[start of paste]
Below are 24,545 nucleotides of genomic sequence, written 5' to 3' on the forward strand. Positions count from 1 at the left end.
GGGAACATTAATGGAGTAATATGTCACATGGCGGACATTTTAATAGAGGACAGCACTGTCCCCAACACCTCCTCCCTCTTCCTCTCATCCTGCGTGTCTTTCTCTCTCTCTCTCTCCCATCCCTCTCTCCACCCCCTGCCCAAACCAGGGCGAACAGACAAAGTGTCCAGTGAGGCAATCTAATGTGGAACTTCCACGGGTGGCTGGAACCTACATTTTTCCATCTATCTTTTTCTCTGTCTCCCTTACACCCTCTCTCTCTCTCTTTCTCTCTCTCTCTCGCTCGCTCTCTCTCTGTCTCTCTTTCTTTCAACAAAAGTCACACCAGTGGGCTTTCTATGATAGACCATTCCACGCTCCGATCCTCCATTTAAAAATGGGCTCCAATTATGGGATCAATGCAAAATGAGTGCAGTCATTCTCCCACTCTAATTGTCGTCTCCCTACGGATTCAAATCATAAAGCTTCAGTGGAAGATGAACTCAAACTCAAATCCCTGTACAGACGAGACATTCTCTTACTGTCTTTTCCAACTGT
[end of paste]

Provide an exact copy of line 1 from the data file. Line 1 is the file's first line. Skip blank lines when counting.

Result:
Below are 24,545 nucleotides of genomic sequence, written 5' to 3' on the forward strand. Positions count from 1 at the left end.